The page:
General Assembly (1596)

Six years after Mr Bruce began his ministry (actually he began it in 1587-8), there was a lively movement from the Holy Spirit on the whole General Assembly of the Church, while their devotions were conducted by an intimate friend and fellow-labourer of Bruce, the Rev. Mr Davidson,

This memorable occurrence is related by Mr Fleming nearly in the following words : — " In the year 1596, upon Tuesday the 30th of March, the ministers and other commissioners of the General Assembly, met at Edinburgh, found it a duty by themselves to convene in the church at nine o'clock, one of the doors being shut, and the other kept open for the meeting only. Their object was to humble themselves and wrestle with God, to pursue a national as well as a personal reconciliation. The whole number amounted to four hundred ministers and some select Christians and elders of the church with them. After prayer, Mr John Davidson was chosen to preside amongst them. He caused the third and thirty-fourth chapters of Ezekiel to be read, and then said, ( Since it pleased the Lord to move them to choose him who was the unworthiest and unmeetest of the number, for the place of a preacher that day, they were not to look * that he came to be censured by them, but to use the authority of a teacher to hearers, without any prejudice to that liberty given them of the Lord, to try the spirits whether they be of God or not.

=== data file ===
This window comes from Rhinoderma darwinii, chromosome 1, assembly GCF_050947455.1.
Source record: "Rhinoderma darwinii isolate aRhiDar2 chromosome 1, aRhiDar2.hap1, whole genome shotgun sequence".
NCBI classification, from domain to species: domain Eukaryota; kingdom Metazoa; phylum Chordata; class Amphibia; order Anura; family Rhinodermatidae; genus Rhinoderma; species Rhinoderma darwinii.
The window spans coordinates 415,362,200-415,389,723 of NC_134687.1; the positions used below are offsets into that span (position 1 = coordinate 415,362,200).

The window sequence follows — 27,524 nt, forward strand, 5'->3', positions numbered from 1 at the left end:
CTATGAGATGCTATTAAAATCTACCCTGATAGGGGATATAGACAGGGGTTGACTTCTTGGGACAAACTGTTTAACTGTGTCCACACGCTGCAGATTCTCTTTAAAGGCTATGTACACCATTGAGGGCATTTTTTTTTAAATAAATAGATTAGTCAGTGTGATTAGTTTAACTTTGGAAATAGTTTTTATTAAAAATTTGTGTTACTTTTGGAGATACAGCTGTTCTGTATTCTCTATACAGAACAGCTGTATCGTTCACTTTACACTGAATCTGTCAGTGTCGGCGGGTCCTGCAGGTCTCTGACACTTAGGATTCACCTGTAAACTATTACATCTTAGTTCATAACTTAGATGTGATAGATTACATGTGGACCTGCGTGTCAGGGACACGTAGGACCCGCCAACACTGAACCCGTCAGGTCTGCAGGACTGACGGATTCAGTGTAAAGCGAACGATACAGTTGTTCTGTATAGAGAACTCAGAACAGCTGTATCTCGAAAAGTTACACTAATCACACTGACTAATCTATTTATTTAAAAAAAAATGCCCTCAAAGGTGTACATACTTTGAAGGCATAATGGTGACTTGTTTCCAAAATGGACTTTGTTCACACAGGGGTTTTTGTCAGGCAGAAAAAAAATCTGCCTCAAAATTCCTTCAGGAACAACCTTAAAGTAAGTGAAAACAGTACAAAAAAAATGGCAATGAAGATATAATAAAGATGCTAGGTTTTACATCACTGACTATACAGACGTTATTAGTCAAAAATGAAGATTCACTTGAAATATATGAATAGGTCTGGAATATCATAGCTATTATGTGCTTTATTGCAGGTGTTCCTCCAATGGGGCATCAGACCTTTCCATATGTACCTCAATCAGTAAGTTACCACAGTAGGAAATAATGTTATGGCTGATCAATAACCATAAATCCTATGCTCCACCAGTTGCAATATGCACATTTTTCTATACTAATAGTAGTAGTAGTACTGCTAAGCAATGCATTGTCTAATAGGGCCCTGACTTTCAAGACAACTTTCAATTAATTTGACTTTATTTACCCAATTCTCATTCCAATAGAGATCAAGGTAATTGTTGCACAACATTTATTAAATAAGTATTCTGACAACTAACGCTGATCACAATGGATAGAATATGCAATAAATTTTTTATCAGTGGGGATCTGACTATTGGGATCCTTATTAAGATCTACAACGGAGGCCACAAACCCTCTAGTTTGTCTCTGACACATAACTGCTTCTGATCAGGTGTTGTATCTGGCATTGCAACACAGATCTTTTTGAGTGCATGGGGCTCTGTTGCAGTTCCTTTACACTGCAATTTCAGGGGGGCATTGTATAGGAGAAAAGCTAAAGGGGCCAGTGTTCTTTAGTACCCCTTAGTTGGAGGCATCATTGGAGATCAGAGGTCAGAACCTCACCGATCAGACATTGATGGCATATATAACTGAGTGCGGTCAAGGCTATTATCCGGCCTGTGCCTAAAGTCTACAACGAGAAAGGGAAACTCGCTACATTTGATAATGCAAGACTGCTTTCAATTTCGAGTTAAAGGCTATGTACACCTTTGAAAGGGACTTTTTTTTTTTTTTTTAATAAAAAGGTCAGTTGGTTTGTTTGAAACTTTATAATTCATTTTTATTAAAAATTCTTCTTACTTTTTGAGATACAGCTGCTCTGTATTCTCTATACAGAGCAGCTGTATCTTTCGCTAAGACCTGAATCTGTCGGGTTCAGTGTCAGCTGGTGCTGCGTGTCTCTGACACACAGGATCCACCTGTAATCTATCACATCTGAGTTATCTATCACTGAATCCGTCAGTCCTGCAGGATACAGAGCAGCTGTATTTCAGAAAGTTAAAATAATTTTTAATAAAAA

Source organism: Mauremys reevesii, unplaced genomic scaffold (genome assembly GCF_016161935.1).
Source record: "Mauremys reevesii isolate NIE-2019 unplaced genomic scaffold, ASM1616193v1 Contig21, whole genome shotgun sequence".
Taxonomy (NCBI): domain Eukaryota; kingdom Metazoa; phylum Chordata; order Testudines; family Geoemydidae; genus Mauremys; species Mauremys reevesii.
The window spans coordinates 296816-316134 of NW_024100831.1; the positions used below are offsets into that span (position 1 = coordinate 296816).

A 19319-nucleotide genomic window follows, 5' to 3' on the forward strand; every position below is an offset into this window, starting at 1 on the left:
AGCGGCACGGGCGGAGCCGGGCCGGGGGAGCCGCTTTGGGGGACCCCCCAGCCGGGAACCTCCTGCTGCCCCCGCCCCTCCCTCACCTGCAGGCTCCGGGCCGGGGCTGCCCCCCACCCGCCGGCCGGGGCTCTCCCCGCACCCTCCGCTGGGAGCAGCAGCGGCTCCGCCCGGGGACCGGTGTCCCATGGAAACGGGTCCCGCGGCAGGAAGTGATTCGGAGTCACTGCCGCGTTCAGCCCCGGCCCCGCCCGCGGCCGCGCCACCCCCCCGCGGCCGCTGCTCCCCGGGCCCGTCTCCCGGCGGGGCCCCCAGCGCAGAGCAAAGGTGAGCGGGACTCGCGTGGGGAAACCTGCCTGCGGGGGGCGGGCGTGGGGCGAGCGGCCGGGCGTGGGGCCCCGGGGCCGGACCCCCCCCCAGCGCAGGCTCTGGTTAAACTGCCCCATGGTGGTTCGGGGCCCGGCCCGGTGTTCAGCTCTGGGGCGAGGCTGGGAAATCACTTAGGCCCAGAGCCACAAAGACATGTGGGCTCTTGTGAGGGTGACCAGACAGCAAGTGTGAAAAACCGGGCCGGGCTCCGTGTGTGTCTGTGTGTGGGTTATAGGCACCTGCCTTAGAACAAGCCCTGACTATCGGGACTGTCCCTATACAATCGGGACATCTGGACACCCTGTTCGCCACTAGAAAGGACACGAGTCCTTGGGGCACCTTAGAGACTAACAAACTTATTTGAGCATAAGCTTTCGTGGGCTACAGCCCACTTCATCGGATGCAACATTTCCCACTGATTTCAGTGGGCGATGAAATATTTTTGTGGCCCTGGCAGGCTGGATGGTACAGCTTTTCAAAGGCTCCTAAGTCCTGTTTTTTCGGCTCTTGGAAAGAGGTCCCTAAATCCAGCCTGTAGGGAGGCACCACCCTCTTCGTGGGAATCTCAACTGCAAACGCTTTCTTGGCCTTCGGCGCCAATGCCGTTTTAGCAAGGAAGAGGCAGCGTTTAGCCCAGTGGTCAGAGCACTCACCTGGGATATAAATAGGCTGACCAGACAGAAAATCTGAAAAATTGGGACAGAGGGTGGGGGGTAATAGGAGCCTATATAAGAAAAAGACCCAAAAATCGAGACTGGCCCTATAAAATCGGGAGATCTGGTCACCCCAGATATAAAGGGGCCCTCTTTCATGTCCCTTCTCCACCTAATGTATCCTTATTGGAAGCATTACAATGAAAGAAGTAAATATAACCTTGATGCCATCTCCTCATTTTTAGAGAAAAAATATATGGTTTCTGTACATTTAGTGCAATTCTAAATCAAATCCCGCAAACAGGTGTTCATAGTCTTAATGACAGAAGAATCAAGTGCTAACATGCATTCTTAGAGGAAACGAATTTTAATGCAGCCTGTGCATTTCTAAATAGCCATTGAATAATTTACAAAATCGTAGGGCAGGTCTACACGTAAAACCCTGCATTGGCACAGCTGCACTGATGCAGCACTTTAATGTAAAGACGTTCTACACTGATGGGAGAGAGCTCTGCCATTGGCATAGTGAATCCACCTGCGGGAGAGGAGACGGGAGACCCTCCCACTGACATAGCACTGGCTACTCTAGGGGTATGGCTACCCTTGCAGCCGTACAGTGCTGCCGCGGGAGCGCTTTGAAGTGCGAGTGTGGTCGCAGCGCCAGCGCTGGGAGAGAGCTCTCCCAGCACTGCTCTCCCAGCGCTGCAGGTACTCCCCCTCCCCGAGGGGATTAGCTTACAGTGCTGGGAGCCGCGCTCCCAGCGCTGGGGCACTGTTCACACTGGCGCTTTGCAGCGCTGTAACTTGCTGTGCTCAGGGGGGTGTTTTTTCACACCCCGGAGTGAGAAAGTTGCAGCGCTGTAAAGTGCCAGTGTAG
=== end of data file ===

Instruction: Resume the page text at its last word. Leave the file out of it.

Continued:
" He showed what was the end of their meeting, that it was the confession of sins, and to promise a forsaking thereof, to turn unto the Lord, and enter into a new Covenant and league with him, that thus by repentance they might he the meeter to provoke others to the same. In which he was followed with that power for moving of their spirits in application, that within an hour after they were entered into the church, they looked with another countenance than that wherewith they entered. He exhorted them to that retired work of meditation and acknowledgement of their sins, even whilst they were together, that for the space of a quarter of an hour they were thus humbling themselves " (during which time it is probable the preacher was silent), " yea, with such a joint concurrence with those sighs and groans, and with shedding of tears amongst the most, every one provoking another by their example, and the teacher himself by his, so as the very church resounded, and that place might worthily be called a Bochim, for the like of that day had not been seen in Scotland since the Reformation, as every one that was present confessed. There have been many days of humiliation for present judgments, or imminent dangers, but the like for sin and defection was never seen since the Reformation. After prayer and public confession, Mr Davidson treated on Luke, xii. 22, ' Take no thought for your life,' &c, wonderfully assisted by God's spirit, to cast down and raise up again the brethren. The exercise continued till near one afternoon.